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Electronic flash

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Portable or studio lighting that's created by an electronic discharge through a recycling gas-filled tube.

Related Terms

An electronic flash has a maximum distance that it is capable of illuminating. There's also usually a close point where it will start to become too bright and overexpose the subject. The distance from the closest to the furthest point that it can illuminate is the flash range. The range can be increased by using a faster film or more sensitive CCD, and reduced by diffusing the light source using ND filters or material. The range quoted is usually based on using ISO 100 film or a CCD with equivalent sensitivity. APS cameras are, for some reason, quoted using ISO 200 film.
The maximum shutter speed that can be set when using electronic flash. You can use shutter speeds below this setting but ones above will make some of the picture dark because the shutter would have partially closed before the flash had fired.
A socket on the camera used to plug-in an electronic flash gun cable so that the flash can be triggered at a distance from the camera.
Indicates the energy content of the storage capacitors in an electronic flash. One Joule is the light output given by one watt burning for a second. Therefore a flash unit with a storage capacity of 300 Joules can supply the power to light a 300W lamp for one second. It doesn't take into account any electrical loss between the flash capacitor or flash tube, or the efficiency of tube and reflector.
A light that is positioned close to an electronic flash so you can roughly preview the effect of the flash before taking a photo. Usually supplied with studio flash although a few on-camera guns have a strobe to assist.
Indicates the output, or power, of an electronic flash. You can use the guide number to work out the aperture or flash to subject distance by dividing either into the guide number.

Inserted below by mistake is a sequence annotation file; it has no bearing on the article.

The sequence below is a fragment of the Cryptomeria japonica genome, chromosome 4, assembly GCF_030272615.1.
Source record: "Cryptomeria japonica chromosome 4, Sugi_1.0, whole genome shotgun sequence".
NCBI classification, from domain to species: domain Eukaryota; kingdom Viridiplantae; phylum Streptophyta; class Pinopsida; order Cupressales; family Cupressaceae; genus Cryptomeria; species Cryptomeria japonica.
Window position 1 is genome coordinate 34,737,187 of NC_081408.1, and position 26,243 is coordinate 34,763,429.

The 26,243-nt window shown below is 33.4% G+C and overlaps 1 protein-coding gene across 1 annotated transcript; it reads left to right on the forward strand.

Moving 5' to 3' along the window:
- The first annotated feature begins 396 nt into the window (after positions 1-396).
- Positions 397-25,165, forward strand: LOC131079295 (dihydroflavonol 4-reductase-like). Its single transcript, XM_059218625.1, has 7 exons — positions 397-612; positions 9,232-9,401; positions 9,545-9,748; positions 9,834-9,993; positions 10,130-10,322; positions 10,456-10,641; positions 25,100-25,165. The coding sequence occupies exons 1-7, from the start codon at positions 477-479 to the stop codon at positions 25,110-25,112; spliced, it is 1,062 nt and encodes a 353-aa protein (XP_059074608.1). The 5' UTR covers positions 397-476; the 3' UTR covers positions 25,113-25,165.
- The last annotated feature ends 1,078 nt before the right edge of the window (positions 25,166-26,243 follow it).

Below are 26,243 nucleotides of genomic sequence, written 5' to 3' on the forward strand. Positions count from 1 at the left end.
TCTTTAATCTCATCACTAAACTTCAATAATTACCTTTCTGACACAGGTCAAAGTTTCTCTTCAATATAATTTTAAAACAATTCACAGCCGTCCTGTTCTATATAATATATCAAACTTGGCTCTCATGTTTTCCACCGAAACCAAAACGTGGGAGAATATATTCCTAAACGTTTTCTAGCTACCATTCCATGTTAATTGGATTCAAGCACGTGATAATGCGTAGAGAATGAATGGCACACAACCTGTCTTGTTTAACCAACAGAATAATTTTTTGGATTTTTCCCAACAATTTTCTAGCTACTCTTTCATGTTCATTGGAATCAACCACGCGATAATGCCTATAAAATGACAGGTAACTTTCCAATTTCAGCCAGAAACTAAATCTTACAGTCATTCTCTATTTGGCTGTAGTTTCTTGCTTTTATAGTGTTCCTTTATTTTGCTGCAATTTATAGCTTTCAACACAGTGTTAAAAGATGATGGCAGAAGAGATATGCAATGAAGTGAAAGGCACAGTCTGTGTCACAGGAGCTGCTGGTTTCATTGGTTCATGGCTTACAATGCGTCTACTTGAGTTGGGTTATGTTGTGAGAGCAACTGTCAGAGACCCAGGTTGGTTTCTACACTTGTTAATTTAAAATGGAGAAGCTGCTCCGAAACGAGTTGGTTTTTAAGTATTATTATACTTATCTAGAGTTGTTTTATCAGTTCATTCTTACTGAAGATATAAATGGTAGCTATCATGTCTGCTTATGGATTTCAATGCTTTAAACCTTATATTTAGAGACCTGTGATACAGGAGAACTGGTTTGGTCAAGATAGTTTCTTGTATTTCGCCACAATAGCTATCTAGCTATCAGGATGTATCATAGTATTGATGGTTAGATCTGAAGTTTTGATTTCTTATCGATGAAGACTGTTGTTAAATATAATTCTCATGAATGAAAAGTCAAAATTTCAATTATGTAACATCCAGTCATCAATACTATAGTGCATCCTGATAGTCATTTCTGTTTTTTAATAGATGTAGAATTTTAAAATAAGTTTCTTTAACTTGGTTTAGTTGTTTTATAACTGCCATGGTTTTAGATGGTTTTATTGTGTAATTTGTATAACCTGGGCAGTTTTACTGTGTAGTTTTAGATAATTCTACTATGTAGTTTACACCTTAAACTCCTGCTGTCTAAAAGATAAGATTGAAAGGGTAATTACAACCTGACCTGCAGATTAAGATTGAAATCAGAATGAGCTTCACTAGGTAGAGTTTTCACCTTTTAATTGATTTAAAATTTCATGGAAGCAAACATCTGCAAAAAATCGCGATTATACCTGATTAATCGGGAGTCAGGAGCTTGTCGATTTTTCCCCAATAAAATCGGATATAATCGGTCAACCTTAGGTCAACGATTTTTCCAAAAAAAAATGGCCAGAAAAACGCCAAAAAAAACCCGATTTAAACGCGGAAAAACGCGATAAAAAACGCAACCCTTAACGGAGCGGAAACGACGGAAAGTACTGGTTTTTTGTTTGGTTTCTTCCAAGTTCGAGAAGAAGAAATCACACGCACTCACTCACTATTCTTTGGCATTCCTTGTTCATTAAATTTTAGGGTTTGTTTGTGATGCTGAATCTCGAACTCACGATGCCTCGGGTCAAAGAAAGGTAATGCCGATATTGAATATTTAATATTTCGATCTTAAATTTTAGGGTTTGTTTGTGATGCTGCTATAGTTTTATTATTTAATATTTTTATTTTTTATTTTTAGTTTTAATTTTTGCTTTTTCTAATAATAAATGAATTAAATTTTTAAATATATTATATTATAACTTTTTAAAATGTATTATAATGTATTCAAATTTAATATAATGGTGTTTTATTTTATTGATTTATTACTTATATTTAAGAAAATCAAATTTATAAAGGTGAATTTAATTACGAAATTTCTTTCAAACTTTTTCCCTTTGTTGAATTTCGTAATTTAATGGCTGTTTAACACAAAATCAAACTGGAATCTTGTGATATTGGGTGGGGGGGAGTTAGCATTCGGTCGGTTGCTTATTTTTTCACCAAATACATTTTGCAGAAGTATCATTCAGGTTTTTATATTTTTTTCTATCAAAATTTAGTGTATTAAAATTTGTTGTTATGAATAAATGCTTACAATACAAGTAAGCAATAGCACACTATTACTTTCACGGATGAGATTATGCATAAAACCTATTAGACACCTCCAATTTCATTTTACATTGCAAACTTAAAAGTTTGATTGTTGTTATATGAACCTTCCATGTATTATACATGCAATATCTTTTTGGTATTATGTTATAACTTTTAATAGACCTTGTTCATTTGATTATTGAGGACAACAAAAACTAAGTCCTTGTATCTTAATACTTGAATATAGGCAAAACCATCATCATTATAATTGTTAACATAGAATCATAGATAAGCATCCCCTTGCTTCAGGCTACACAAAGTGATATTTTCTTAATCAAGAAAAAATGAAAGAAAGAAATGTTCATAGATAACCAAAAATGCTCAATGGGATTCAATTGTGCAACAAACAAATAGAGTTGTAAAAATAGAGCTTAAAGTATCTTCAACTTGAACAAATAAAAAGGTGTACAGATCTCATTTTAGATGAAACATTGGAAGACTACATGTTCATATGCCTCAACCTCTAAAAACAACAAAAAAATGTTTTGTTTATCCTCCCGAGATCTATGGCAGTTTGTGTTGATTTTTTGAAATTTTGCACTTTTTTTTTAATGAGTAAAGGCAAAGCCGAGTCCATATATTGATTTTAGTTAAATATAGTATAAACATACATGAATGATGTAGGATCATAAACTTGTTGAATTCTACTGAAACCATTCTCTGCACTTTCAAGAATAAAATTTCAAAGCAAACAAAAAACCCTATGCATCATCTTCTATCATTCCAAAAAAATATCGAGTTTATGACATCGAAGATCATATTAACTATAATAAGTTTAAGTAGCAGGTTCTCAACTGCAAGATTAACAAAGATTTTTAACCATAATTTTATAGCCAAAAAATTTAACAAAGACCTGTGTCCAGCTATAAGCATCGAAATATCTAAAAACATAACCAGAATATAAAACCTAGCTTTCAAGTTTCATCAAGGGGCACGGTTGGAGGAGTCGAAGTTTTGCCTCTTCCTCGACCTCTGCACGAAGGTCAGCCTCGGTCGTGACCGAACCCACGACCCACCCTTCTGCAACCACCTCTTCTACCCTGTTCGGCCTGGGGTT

A flash sync connection found on some older cameras that was used for bulbs, not electronic flash.
The time it takes for an electronic flash to fully recharge. Automatic thyristor flashguns have special circuits that store unused flash ready for the next shot so recycling speeds up. This is essential for fashion and sports photography, but less so for still life. The recycling time of more powerful or manual units is usually longer.
A meter used to measure the light that is emitted from an electronic flashgun. The meter suggests what aperture should be used to obtain a correct exposure. Some meters are purely for flash, others are multipurpose.
A bright tungsten bulb with a colour temperature of around 3400K that is sometimes used in portrait studios. Most studio photographers prefer the convenience of electronic flash.
A flashgun that has a circular electronic tube that is positioned around the camera lens or on the filter thread. It’s used in macro photography to produce an even distribution of light while fashion and still-life photographers create interesting halo shadows around the subject.
The sync socket on a camera that triggers an attached electronic flash at the precise moment when the shutter is fully open.
An electronic flashgun feature that allows the flash coverage to be adjusted. Flashguns are usually designed to cover the same angle as a standard lens, so when a wide angle lens is used you may find the edges of the frame are darker. A zoom head pulls closer to the flashtube to widen the angle and extends to throw the flash light out at a more concentrated angle.